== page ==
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RE: Universities Legal Web Accessibility Update

for

From: Spruill, Kevin (NIH/NLM)
Date: Dec 9, 2003 10:28AM


Jason,

Thanx for the due diligence, and checking in w/ Ken. There's only one
problem with this... Considering the fact that most universities, and state
govt's are codifying practices that mimic if not directly adhere to the
Section 508 guidelines, the question is moot. Similarly, the main point that
most commentors have made to you and Giorgio is this...

Universities, and other entities could mistakenly view the use of your new
Transcoder, and the provision of equivalent text only pages as being
sufficient to meet compliance. Hence my initial comments to you suggesting a
re-wording of the marketing materials and overall effort. It really is that
simple. Unfortunately, in the effort to defend the companies efforts, the
main complaints and problems aren't being addressed.

No one said the tool or by extension the company was evil... We're just
worried that it will be misused/misapplied and therefore do more damage than
good.

HK

-----Original Message-----
From: Jason Taylor-UsableNet [mailto: <EMAIL REMOVED> ]
Sent: Monday, December 08, 2003 12:50 PM
To: <EMAIL REMOVED>
Subject: Re: Universities Legal Web Accessibility Update


In order to follow up some postings with regard the legal position of
Universities with regard to Section 508 and Web Accessibility. I approached
Ken. S. Nakata of The US DOJ. In short, it seems that the provision of
Section 508 effecting Universities due to Tech Act funding was wrong and we
apologize for this. My short e-mail discussion with Ken is below.


-----------------

1. "If I am creating and maintaining web content for students and faculty of
a public university which Disabilities act would most likely apply to my web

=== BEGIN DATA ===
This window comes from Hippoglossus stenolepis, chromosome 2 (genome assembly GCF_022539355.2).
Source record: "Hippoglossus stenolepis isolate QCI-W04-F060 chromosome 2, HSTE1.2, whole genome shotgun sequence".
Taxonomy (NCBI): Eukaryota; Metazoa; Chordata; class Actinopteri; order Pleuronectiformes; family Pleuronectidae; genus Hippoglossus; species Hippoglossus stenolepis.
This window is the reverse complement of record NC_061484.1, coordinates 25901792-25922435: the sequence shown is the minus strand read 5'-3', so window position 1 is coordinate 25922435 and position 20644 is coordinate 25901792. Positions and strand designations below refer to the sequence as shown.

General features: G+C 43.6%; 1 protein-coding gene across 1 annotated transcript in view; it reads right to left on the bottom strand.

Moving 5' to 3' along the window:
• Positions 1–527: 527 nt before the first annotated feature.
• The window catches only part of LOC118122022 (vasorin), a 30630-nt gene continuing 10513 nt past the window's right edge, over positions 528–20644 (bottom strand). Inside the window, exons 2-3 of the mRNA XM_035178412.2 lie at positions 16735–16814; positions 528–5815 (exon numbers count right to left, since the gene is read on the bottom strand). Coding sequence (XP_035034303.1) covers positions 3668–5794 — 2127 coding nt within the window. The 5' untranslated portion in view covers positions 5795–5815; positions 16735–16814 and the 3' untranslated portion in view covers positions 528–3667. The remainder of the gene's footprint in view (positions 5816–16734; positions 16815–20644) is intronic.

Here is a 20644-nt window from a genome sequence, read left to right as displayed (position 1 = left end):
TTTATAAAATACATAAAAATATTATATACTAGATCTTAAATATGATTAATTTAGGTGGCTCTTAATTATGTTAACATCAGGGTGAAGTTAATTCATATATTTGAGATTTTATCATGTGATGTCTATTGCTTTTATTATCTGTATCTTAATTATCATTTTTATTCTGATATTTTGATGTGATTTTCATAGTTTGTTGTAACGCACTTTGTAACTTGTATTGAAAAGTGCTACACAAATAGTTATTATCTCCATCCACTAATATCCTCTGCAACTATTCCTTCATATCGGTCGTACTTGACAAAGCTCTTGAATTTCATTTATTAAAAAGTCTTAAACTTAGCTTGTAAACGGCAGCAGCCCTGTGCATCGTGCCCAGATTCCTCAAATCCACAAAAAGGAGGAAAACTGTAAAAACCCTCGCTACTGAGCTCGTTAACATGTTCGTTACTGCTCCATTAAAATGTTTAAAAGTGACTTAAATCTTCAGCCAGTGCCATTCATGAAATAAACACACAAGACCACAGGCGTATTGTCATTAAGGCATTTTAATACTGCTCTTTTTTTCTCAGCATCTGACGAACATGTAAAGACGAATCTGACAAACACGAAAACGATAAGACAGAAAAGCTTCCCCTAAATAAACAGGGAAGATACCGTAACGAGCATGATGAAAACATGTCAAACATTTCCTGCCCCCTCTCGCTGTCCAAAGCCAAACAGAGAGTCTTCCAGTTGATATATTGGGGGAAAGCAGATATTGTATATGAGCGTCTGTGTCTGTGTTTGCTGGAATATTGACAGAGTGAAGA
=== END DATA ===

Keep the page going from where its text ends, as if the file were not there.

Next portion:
content?"

504 (if federally-funded) and title II of the ADA.

2. "Does Section 508 of the Rehabilitations act apply to me in the above
scenario - if so when and why, and if not when and why?"

No. (when ask for clarity on this, the response was "508 doesn't apply. The
stuff from Cynthia is incorrect, because that was a former (and
unsupportable) position articulated by the Department of Education. We had
to get them to change that".)

3. What types of access to web content should a university consider to
satisfy their legal requirements under any laws you outline above?

First, it's probably essential to provide access to alternative sources of
information... e.g. a person answering email or the phone regarding web page
content. Doesn't necessarily have to be 24/7, but the delay in response
shouldn't be unreasonable (of course, that depends on what it is that's
required). As far as design standards, either 508 or WAI would go a long
way to meeting 504/ada obligations in most circumstances (but not all as
these standards do not aid all forms of disabilities).

------------------

Ken is referring to the below 508 statement on Cynthia's site being out
dated.

[12] Section 508 was originally added to the Rehabilitation Act in 1986.